Researchers have recovered what has been found to be the world’s oldest DNA from sediments in Northern Greenland, with the two million-year-old genetic fragments revealing a landscape from a time when the now-barren Arctic landscape was lush with a variety of flora and fauna.

Beating the previous record for ancient DNA by one million years, the trove of DNA fragments, referred to as “environmental DNA” (eDNA) was recovered from a fossil deposit in North Greenland’s Peary Land known as the Kap København Formation. Over the decades, this deposit has yielded fossils of trees from a coniferous forest and numerous insects, but few traces of vertebrate animal fossils have been found there, despite the fact that some of the insects that lived there at that time are known to live on mammal dung.

Instead, the deep sediments of Kap København have preserved fragments of the DNA of organisms that lived there two million years ago, with the genetic material identified as having belonged to animals such as geese, hares, lemmings, mastodons and reindeer, as well as plants such as birch, poplar and thuja trees; the DNA of microorganisms such as bacteria and fungi were also found.

“The ancient DNA samples were found buried deep in sediment that had built-up over 20,000 years,” explains study co-lead Professor Kurt H. Kjær, a geologist at the University of Copenhagen. “The sediment was eventually preserved in ice or permafrost and, crucially, not disturbed by humans for two million years.”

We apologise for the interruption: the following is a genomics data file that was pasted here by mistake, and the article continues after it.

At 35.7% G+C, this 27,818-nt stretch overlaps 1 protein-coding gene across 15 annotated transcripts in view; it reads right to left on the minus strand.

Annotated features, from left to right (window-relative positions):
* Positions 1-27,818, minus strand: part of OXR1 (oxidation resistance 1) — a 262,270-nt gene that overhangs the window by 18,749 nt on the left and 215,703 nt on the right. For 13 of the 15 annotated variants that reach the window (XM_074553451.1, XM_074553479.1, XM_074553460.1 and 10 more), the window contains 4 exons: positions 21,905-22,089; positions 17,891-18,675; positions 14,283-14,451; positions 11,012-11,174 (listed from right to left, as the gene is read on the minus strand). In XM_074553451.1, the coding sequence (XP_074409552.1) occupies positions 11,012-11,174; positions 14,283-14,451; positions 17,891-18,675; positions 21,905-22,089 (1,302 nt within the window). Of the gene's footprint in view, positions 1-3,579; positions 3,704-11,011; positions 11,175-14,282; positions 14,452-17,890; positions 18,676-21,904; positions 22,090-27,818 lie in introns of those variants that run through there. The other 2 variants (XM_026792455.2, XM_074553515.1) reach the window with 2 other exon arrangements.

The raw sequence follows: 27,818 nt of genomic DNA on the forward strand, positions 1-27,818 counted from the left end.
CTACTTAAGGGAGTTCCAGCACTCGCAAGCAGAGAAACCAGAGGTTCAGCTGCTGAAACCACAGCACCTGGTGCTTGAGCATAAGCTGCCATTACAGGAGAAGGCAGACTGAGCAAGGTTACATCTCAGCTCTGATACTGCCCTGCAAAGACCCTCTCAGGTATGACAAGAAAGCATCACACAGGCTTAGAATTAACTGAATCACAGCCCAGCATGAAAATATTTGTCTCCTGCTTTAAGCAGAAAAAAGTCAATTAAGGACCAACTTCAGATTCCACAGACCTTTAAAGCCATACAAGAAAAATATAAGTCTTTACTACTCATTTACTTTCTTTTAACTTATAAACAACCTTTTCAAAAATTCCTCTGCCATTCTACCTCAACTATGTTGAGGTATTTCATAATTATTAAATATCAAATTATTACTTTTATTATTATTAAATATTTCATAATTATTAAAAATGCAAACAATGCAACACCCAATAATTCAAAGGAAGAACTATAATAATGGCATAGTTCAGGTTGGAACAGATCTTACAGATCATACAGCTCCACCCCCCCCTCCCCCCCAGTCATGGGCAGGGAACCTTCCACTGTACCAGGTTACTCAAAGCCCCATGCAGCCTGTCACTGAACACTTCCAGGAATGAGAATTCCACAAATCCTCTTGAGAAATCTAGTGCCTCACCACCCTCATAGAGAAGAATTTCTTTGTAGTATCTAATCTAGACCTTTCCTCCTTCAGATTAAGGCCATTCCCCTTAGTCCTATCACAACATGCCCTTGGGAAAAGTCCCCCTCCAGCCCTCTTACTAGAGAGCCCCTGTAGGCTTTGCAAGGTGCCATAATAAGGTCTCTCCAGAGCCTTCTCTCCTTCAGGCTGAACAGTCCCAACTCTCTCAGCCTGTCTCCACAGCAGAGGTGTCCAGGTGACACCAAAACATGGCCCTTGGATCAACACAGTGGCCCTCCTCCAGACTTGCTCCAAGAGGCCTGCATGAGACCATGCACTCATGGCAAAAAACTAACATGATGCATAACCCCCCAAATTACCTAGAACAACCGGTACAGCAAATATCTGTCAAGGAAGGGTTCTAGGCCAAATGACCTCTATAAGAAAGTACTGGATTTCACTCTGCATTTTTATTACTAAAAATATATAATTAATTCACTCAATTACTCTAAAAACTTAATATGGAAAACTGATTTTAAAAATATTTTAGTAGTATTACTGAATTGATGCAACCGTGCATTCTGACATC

Although the eDNA-bearing samples were excavated in 2006, the genetic technology of the time was inadequate for detecting the fragmentary code; advances since then have allowed researchers to extract and identify such ancient DNA. As for how the fragile molecules have lasted for so long, Kjær’s study co-lead and director of the Lundbeck Foundation GeoGenetics Centre, Eske Willerslev, says that they believe “it’s because the DNA bound itself to mineral particles that enabled its survival beyond what was thought possible. The bond reduces the rate of spontaneous chemical degradation.”

Two million years ago the climate of North Greenland was much warmer than it is today, seeing an average summer temperature of 10°C (50°F) and a winter average of -17°C (1.5°F); this comparative warmth allowed boreal forests to thrive across the landscape, and with them the animals, both small and large, that at the time came with them.

Previously, it had been assumed that the range of mastodons, an extinct pachyderm similar to woolly mammoths, did not extend as far north as Greenland, instead only roaming the landscapes of North and Central America.

“The mastodon was a great surprise. It’s never been found on Greenland before,” Willerslev explains. “However, the greatest surprise was this unique ecosystem of Arctic and temperate species mixed together with no modern analog.”

“I don’t think anyone would have predicted Greenland holding such a diversity of plants and animals two million years ago at a time when the climate was very similar to what we expect to witness in a few years because of global warming,” Willerslev added.

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